Close on the heels of the huge disappointment of Lee's Pheasantry gigs being cancelled (when Pizza Express Live took the decision to close their doors until Spring 2021), the surprise announcement of a one-off show on Wednesday 4 November at Crazy Coqs, another fabulous London cabaret venue, was met with great excitement.
Better yet... for the many people, both here in the UK and abroad, who were unable to get to the show, it was also streamed live online worldwide and on demand for 48 hours (and a few hours more!) afterwards.
Our initial joy was quickly tempered, with reports in the Saturday papers that a national lockdown would start on the day of the gig... thankfully, while the lockdown leak was correct, the timing wasn't, and On With The Show snuck under the wire by a few hours. Even so, I didn't really believe it would happen until I was sitting in my seat at Crazy Coqs, nibbling the complimentary popcorn and (from a suitable distance, of course) greeting friends and fellow fans around the room.
I got this far with the report in the immediate aftermath of the gig... then I stopped. Somehow writing about it meant letting it go, and with the new lockdown wiping my theatre diary clean once more, I couldn't quite bring myself to do that. But I'm sitting here now, with the lockdown behind us, for now at least, on the eve of Lee's return to Crazy Coqs for a sixth London Christmas concert, with another gig - A Night At The Musicals - scheduled for the end of January... and it's OK. Click any pic to view the FULL GALLERY.
Many of you saw the gig for yourselves of course... although there were only 40 or so in the room, Lee never forgot the people watching from home. The set was the usual electic mix of musical theatre, old favourites and soon-to-be new favourites. Lee's had a lot of free time this year and some of it at least has been put to use finding and honing new songs. A couple of them we'd heard in his fabulous Songs At The Civic series of videos, but there's always something special about hearing a song live for the first time. I can clearly remember many of those firsts... Anthem at Lincoln, Gethsemane at Kilworth, Better in Bath, Feeling Good at the Pheasantry. On this incredibly special night at Crazy Coqs, it was All I Care About from Chicago that I think I'll remember in the years to come. The first song after so long in the darkness. The bow tie, the swagger, the knowing humour, oh and the vocal... the man was back. On stage. Where he belongs. And the grin on my face was a mile wide.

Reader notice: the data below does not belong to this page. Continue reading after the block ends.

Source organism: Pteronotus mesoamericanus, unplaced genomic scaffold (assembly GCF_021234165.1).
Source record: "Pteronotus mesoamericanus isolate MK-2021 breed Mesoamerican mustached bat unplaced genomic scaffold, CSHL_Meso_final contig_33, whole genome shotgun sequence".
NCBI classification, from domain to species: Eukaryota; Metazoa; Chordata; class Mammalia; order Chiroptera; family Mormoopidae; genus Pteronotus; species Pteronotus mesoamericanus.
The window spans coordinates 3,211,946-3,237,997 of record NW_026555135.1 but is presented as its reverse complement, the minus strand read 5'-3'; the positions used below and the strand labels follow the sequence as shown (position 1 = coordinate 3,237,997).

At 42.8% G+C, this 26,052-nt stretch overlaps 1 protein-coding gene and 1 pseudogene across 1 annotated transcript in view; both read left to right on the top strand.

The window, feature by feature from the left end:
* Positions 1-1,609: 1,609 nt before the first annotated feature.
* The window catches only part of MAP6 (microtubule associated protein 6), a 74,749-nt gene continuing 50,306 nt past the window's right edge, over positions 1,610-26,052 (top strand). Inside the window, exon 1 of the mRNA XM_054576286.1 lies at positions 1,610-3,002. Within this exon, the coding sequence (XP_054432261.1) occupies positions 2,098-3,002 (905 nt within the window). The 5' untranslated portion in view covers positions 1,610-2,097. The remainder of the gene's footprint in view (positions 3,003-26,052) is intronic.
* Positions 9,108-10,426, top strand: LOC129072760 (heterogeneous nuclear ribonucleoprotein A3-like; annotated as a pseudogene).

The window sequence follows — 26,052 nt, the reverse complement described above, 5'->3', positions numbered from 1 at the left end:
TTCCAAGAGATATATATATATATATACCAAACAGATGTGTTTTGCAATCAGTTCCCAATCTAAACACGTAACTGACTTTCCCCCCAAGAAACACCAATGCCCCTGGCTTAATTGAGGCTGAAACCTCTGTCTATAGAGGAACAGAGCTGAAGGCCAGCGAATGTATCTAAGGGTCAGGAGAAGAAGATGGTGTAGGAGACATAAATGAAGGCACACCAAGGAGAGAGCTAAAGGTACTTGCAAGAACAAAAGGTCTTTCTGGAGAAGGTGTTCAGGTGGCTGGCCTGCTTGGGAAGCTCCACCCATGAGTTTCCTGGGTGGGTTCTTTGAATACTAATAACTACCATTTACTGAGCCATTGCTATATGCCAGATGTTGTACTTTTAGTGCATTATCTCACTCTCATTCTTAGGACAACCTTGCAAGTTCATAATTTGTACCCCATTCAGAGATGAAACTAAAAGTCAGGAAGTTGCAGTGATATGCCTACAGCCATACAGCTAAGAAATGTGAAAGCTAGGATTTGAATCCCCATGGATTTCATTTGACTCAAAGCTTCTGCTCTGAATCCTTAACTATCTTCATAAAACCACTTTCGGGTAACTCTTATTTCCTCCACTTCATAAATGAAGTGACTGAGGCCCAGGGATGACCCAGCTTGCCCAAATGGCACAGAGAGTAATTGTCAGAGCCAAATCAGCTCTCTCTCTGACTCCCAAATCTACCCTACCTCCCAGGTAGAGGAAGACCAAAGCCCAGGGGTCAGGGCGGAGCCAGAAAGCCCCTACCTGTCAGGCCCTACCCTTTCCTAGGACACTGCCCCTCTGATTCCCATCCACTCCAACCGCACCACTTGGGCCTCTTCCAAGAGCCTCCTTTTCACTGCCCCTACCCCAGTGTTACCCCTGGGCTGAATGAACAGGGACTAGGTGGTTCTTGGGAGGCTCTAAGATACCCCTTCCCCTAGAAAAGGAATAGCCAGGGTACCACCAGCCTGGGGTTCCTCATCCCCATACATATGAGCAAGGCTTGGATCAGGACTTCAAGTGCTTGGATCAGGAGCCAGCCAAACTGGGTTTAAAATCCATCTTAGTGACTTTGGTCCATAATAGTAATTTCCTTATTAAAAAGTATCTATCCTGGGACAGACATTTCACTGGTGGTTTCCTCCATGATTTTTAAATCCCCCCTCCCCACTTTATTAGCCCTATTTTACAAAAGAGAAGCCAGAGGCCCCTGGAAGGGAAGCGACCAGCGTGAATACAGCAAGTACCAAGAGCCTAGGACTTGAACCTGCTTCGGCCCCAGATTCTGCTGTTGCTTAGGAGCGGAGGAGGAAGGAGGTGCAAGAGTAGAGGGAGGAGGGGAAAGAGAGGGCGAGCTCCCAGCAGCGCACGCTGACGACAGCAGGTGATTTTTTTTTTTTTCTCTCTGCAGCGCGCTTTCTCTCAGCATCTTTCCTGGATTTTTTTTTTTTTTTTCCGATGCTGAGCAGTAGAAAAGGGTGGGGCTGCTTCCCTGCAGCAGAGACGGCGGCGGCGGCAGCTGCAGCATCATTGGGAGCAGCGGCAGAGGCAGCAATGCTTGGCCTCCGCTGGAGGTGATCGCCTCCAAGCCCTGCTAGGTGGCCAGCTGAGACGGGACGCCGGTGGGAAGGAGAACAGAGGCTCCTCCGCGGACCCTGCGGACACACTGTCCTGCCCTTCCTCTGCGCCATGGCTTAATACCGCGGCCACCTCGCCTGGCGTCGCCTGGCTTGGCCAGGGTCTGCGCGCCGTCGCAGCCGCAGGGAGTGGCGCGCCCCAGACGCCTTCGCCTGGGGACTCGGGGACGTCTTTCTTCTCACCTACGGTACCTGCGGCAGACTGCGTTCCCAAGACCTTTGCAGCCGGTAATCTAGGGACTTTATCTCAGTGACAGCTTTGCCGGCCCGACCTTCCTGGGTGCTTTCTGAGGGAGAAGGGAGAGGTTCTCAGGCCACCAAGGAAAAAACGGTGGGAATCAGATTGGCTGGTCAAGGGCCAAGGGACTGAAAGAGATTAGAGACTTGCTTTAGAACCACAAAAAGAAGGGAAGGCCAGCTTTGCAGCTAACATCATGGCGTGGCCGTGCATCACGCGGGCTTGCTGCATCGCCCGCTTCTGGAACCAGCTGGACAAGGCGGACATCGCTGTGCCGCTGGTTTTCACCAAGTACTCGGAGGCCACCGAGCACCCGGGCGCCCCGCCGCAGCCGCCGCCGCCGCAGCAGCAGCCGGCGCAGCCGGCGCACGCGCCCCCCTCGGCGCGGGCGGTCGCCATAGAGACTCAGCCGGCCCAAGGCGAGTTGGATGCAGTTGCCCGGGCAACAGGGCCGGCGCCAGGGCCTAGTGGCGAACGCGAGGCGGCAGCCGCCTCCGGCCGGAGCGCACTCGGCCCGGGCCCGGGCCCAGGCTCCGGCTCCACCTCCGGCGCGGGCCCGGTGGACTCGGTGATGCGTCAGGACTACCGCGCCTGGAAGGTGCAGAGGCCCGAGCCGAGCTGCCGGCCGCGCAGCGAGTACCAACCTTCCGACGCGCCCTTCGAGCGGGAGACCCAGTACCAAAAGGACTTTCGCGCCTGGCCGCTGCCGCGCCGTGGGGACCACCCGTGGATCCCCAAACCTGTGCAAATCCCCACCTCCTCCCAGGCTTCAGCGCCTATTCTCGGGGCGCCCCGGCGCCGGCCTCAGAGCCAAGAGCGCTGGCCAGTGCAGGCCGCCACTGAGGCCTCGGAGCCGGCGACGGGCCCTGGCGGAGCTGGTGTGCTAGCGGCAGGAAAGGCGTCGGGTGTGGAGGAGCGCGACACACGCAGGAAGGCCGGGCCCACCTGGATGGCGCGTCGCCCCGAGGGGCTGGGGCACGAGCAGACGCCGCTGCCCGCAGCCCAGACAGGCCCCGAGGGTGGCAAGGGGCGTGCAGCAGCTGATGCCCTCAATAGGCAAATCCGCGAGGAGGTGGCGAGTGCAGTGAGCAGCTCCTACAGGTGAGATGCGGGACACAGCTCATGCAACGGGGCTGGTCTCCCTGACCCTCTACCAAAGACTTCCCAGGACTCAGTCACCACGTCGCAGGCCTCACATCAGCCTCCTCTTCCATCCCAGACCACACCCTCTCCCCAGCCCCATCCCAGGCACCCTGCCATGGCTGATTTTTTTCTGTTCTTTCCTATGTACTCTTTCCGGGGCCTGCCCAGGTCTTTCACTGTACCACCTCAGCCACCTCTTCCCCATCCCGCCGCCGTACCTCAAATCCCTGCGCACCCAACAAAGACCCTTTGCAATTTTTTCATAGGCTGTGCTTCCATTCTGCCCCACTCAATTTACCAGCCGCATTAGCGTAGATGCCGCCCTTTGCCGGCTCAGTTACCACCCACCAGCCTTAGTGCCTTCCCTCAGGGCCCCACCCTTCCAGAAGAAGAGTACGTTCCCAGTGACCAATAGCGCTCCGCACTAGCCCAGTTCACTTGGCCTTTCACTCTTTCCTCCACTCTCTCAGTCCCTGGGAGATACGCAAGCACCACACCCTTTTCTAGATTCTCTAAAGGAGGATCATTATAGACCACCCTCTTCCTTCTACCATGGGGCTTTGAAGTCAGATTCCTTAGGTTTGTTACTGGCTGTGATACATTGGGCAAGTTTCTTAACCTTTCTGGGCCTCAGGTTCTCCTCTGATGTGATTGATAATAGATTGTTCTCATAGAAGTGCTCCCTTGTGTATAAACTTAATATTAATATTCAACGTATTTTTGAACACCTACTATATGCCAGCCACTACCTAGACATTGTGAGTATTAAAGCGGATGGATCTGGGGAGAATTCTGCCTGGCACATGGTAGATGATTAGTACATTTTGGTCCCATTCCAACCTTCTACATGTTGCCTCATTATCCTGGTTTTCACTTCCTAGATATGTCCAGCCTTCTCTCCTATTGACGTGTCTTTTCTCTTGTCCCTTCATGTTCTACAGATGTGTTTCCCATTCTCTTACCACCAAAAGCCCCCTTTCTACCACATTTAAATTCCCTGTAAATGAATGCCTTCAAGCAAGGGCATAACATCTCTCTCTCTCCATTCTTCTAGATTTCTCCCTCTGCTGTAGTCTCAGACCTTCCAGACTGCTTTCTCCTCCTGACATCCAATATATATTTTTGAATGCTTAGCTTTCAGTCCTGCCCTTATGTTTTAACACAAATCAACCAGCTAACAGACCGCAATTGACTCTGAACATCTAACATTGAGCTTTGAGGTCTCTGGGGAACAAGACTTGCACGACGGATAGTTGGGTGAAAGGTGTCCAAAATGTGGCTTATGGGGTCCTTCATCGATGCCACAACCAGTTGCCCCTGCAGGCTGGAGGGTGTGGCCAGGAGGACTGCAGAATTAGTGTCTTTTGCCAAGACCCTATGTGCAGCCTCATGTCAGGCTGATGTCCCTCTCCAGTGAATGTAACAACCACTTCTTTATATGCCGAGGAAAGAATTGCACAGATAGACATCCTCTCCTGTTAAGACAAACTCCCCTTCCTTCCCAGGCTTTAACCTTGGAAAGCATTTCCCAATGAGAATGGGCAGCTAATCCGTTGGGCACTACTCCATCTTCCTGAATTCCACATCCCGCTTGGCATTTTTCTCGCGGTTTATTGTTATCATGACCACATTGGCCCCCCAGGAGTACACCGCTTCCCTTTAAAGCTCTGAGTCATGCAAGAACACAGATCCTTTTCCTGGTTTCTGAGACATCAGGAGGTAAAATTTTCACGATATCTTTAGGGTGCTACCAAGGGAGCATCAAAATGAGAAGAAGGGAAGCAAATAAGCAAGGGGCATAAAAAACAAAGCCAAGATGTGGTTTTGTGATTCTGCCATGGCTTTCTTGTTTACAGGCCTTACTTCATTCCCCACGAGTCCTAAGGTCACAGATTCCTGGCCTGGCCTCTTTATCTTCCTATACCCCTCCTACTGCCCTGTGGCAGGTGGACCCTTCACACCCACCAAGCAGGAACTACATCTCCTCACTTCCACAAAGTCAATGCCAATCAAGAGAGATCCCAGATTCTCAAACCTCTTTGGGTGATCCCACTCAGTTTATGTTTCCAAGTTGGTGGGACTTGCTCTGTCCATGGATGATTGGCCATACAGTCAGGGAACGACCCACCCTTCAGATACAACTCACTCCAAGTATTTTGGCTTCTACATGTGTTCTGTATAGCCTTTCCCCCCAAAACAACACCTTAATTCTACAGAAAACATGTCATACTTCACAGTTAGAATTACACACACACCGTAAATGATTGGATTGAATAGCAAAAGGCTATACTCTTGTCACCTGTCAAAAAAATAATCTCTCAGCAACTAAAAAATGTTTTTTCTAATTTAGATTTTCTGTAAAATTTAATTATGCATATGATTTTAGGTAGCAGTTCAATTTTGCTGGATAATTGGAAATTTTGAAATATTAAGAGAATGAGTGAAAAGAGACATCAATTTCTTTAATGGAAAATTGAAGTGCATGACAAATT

There were tears too... partly from the sheer fact of being back, sitting in the dark, wrapped in a song sung in that trademark way of Lee's, that draws you into the very heart of its story. I think it was When We Were Young that set me off... just beautiful (and maybe on Lee's next album... yes please!), but once the dam was breached, they were never far away. They're falling now as I write... the power of music, the power of Lee's music, may it never fade.
I loved the three new (to him) musical theatre numbers Lee included in the set - the Billy Flynn number from Chicago mentioned above, a duet from Waitress, sung solo, as you do in times of social-distancing, and the iconic Tell Me It's Not True from Blood Brothers.
Alongside the show tunes and covers was an original song of Lee's, written with Steve Balsamo to Adam Dennis's music - a lyrical ballad, Snow Falling in June. In recent years, Lee has often talked about writing and it was a real treat to finally hear the fruits of his labours, or one of them anyway! He said he's written five or six songs and on the basis of the first, I can only hope we hear more of them soon.
I'm not sure Lee will thank me for recording this for posterity, but there was also the song he forgot... the Tom Walker number he was really looking forward to singing - Better Half Of Me - but blanked on the first line. He moved on to the next song (an audience vote selected Bring Him Home from a Joseph / Phantom / Les Mis choice!) while one of the audience googled... returning to it when cued with the first line and singing it flawlessly. That's live music for you... especially after nearly a year off stage!
As usual, I include a full set list - not a moment of it less than wonderful. Fittingly, given all the shows that had gone before, to end there was the 'non-show' version of Any Dream Will Do (with apologies to Andrew Lloyd Webber) ... a beautiful new, laid back arrangement which I could grow to love even though it dampened the usually instinctive 'singalong and sway' response to this long-time show-closer.
Lee was supported, brilliantly, by Adam Dennis on piano and Adam Goldsmith on guitar. He mentioned he'd played one gig previously with the latter, but couldn't remember where ... for those who care to smile at such memories, it was Lee's last Christmas gig, at the Harold Pinter Theatre in 2017, the year the snow machine was banned from the auditorium but, as we left the theatre, confused more than a few London cabbies turning onto Panton Street to find an unforecast blizzard awaiting them!
Lee's full concert and events schedule (including past appearances) can be found at - CONCERTS & LIVE EVENTS
Published: 29/10/2020; last updated: 09/12/2020